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  • Title: The Pattern of Painful Adventures (Modern)
  • Editors: Tom Bishop, Andrew Forsberg

  • Copyright Internet Shakespeare Editions. This text may be freely used for educational, non-proift purposes; for all other uses contact the Coordinating Editor.
    Author: Laurence Twine
    Editors: Tom Bishop, Andrew Forsberg
    Not Peer Reviewed

    The Pattern of Painful Adventures (Modern)

    The Third Chapter
    How Taliarchus, not finding Apollonius at Tyrus, departeth joyfully and Apollonius, arriving at Tharsus, relieveth the city with victual.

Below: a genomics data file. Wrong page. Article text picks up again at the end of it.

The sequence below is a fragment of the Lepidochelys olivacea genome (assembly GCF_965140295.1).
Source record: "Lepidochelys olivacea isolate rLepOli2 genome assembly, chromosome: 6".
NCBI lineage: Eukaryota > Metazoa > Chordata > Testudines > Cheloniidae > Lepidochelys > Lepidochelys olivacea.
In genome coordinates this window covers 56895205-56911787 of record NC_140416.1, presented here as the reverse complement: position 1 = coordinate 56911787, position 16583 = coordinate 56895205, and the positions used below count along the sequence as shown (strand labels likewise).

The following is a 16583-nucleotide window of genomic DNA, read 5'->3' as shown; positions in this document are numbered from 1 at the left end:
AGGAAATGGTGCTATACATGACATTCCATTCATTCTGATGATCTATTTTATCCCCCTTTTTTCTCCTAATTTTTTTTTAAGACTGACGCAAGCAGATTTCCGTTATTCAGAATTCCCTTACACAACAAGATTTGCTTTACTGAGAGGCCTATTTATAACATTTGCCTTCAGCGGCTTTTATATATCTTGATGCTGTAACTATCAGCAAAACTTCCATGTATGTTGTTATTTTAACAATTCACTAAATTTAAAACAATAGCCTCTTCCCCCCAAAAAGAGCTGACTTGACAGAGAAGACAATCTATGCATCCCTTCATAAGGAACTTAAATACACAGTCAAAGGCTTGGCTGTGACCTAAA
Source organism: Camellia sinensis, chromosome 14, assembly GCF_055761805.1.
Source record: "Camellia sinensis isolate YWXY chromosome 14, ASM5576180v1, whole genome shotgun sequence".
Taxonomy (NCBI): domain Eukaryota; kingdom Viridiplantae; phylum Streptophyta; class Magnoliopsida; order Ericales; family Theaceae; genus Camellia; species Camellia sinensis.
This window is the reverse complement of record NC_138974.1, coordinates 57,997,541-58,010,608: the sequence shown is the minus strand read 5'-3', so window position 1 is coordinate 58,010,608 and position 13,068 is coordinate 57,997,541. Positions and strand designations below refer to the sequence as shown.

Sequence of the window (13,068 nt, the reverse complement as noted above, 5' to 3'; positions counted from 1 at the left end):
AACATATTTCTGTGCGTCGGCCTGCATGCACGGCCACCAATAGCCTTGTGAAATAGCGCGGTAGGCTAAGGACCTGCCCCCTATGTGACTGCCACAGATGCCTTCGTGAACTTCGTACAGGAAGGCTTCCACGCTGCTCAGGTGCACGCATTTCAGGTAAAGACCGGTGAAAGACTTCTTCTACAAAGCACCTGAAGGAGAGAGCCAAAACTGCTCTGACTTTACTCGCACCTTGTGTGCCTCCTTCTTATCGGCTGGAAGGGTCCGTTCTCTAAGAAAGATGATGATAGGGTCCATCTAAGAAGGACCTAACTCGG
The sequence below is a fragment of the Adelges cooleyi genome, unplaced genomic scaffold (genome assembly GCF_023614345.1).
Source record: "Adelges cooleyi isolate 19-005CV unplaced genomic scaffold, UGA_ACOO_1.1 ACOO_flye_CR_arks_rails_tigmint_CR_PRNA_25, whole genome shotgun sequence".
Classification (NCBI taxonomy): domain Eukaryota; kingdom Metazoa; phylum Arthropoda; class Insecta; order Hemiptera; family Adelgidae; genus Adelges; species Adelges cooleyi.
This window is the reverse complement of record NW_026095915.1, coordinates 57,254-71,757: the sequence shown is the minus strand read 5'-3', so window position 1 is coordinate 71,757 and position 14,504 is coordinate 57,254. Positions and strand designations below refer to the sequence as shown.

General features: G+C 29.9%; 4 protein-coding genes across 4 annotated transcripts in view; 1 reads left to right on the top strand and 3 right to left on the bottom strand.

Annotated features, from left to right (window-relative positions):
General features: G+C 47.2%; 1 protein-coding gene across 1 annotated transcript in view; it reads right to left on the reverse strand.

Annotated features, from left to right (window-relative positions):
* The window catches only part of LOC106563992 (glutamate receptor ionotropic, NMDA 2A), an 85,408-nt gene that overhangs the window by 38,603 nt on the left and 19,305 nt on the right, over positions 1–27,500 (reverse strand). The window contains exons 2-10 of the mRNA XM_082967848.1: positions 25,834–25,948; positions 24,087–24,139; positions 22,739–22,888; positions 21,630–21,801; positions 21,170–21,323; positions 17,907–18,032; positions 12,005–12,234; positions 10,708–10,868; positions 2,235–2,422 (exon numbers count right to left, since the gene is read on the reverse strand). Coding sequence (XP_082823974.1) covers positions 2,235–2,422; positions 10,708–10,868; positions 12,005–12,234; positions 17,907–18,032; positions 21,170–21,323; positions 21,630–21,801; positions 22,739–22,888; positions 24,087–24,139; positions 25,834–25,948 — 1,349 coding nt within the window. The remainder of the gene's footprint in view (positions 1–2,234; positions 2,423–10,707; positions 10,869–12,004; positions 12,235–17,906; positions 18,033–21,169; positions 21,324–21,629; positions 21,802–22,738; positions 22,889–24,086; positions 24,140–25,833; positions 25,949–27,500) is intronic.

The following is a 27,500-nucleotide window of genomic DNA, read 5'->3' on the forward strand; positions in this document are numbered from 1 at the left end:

IN the midst of this sorrowful season Taliarchus cometh to Tyrus to execute the cruel commandment of Antiochus; where, finding all things shut up and a general show of mourning, meeting with a boy in the street: "Tell me," said he, "or I will slay thee: for what cause is all this city thus drowned in heaviness?" To whom the child answered: "My friend, dost thou not know the cause, that thou askest it of me? This city mourneth because the prince thereof, Apollonius, returning back from King Antiochus, can nowhere be found or heard of." Now so soon as Taliarchus heard these tidings, he returned joyfully unto his ships and took his journey back to Antiochia, and being landed, he hastened unto the king and fell down on his knees before him, saying: "All hail, most mighty prince, rejoice and be glad; for Apollonius, being in fear of your grace, is departeth no man knoweth whither." Then answered the king: "He may well fly away from me, but he shall never escape my hands." And immediately he made proclamation, that whosoever could take that contemnor of the king, Apollonius, Prince of Tyrus, and bring him alive unto the king's presence, should have an hundred talents of gold for his labor, and whosoever could bring his head should have fifty talents. Which proclamation being published, not only Apollonius' enemies but also his friends made all haste possible to seek him out, allured thereto with covetousness of the money. Thus was this poor Prince sought for about by sea and by land, through woods and wild deserts, but could not be found.